SC Times: St. John’s Hill Museum & Manuscript Library receives $1.4 million grant

SC Times: St. John’s Hill Museum & Manuscript Library receives $1.4 million grant. “The Hill Museum & Manuscript Library at St. John’s University received more than $1.4 million in grants from the National Endowment for the Humanities to support its mission to preserve and share the world’s handwritten heritage. The grant will fund a three-year project to catalog 53,000 digitized manuscripts and create an online database of authors and titles originating from underrepresented or little-known literary traditions, according to a news release issued by the university Tuesday.”

University of Sydney: How a first edition of Principia with Isaac Newton’s notes got to Sydney

New-to-me, from the University of Sydney: How a first edition of Principia with Isaac Newton’s notes got to Sydney. “While the original print run is estimated at between 250 and 400 copies, there are only 189 surviving first editions in the world and only four with annotations by the English mathematician himself. Of these four copies, the Sydney copy of Principia is the only one in the Southern Hemisphere and is held in the Rare Books & Special Collections at the University of Sydney library…. The University of Sydney copy of Principia has been digitised and is available online alongside other digital resources via the University’s digital collection.”

Boston Globe: 7 Massachusetts projects awarded National Endowment for the Humanities grants

Boston Globe: 7 Massachusetts projects awarded National Endowment for the Humanities grants. “New grant funding for seven Massachusetts-based projects will help protect historic works of art, create new editions of centuries-old books, and build a database that can reveal the history of South Asian paintings through paint pigments.”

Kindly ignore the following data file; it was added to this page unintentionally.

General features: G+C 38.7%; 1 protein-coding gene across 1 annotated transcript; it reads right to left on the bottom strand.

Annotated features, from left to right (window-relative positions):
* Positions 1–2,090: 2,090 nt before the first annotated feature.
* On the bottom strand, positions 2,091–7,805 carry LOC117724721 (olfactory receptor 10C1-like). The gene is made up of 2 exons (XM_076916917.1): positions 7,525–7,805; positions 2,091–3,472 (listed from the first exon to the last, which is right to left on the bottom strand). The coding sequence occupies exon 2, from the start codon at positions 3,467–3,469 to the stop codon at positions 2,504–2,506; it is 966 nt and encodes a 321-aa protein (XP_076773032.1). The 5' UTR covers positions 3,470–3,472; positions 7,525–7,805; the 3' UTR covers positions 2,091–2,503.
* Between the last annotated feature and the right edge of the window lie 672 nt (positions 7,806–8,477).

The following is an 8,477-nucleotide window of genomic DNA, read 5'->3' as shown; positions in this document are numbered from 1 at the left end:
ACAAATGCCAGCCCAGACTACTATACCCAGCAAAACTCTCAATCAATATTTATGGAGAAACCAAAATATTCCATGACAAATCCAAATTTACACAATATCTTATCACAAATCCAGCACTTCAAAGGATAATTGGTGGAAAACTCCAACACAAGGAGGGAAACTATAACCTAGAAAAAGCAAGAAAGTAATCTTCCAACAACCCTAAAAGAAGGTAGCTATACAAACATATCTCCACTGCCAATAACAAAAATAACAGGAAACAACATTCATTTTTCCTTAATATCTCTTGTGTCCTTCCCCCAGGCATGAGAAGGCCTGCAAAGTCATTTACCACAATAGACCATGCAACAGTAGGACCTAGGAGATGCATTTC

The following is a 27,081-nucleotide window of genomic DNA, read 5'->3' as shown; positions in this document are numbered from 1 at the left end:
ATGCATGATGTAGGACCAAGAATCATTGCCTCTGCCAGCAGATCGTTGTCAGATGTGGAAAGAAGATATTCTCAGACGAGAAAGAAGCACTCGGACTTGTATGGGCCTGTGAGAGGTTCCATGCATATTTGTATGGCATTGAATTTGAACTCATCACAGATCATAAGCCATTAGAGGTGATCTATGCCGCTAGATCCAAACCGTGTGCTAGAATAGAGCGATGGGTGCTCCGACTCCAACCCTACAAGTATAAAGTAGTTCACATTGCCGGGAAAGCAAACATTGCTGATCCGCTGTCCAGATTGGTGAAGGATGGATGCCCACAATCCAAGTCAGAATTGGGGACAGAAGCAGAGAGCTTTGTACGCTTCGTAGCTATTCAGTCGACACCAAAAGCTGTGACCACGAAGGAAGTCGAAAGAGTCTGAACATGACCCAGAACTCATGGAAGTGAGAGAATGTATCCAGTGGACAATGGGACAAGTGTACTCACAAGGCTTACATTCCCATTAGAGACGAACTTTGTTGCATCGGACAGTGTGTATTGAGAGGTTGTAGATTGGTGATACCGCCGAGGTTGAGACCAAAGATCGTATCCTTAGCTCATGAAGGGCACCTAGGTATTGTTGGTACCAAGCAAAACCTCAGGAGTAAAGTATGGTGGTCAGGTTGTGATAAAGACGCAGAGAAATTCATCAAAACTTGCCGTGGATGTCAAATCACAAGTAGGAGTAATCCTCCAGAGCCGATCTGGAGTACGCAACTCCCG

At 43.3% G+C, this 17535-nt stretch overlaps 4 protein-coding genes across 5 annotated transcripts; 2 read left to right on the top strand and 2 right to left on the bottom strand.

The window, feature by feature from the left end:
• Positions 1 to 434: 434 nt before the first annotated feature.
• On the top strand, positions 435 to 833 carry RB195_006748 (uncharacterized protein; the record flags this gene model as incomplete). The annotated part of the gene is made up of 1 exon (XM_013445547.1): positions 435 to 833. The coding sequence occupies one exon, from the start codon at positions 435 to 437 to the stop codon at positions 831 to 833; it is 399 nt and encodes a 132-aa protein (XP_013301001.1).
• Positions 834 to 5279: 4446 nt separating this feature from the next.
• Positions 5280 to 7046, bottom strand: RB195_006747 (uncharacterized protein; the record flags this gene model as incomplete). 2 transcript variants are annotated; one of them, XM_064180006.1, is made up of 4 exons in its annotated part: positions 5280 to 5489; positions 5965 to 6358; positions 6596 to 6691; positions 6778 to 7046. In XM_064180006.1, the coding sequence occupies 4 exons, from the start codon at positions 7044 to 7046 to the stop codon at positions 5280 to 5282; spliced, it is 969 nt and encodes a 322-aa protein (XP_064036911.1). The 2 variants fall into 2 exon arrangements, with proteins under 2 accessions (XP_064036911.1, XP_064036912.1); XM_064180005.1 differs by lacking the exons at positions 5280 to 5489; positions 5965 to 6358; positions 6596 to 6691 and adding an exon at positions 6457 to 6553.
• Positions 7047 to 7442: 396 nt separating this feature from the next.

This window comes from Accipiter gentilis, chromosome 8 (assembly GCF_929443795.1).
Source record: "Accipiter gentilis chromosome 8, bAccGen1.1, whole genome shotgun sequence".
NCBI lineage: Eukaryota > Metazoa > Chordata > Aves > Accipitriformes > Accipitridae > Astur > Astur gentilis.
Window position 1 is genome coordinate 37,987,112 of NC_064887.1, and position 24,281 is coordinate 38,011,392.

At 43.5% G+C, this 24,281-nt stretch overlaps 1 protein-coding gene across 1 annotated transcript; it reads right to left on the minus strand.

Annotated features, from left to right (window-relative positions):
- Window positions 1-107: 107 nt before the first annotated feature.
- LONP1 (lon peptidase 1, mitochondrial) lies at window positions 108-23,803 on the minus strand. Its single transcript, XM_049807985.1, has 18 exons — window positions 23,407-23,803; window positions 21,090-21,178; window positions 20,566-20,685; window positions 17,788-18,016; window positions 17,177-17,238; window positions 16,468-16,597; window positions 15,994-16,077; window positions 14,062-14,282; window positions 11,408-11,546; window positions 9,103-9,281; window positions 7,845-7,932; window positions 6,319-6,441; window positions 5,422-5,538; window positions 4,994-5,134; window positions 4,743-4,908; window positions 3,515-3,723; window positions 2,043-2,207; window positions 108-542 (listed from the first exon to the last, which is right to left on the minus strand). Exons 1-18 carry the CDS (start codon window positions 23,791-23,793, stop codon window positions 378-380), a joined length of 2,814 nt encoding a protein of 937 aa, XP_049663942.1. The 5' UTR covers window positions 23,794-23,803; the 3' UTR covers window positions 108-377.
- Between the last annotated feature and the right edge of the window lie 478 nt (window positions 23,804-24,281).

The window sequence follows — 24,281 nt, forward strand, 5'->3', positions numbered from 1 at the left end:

DigitalNC: New Additions of The Carolinian Added to DigitalNC

DigitalNC: New Additions of The Carolinian Added to DigitalNC. “Issues of The Carolinian, from 1962 to 1964, have now been added to DigitalNC thanks to our partner, Olivia Raney Local History Library. The Carolinian is an active newspaper still published out of Raleigh, N.C., covering local, regional, and national stories that impact and interest the African American community at large.”

The Next Web: Google’s new AI language model can comprehend entire books

The Next Web: Google’s new AI language model can comprehend entire books . “One of the prime challenges of a language-based AI model is to understand the context of the surrounding content. To solve this problem, Google has introduced a new model called Reformer, which understands the context of 1 million lines using just 16GB space. The company built this to solve problems of its old model Transformer — a neural network that compares words in a paragraph to each other to understand the relationship between them.”

Ohio University: “Book Beat” airs again in Don Swaim Digital Collection

Thanks to Esther S. for this one – I completely missed it. Ohio University: “Book Beat” airs again in Don Swaim Digital Collection. “The Ohio University Libraries’ Don Swaim Collection, featuring over 700 audio interviews of well-known authors from ‘Book Beat,’ the nationally produced CBS Radio News program, is now digitally available online—including digital transcripts of the syndicated news program. From 1982 through 1993 ‘Book Beat,’ hosted by OHIO alumnus Don Swaim (1959), ran daily snippets of the candid taped interviews of famous authors such as Margaret Atwood, Toni Morrison, John Irving, Ray Bradbury and many others.”

Frederick Douglass Newspapers, 1847-1874: Now Online (Library of Congress)

Library of Congress: Frederick Douglass Newspapers, 1847-1874: Now Online. “The striking, forward-thinking motto, ‘Right Is of No Sex–Truth Is of No Color–God Is the Father of Us All, and All We Are Brethren,’ initially appeared on December 3, 1847 in the first issue of The North Star, the earliest newspaper African American abolitionist Frederick Douglass founded and edited. That issue is one of 568 now digitized and freely available in Frederick Douglass Newspapers, 1847-1874 on the Library of Congress website.”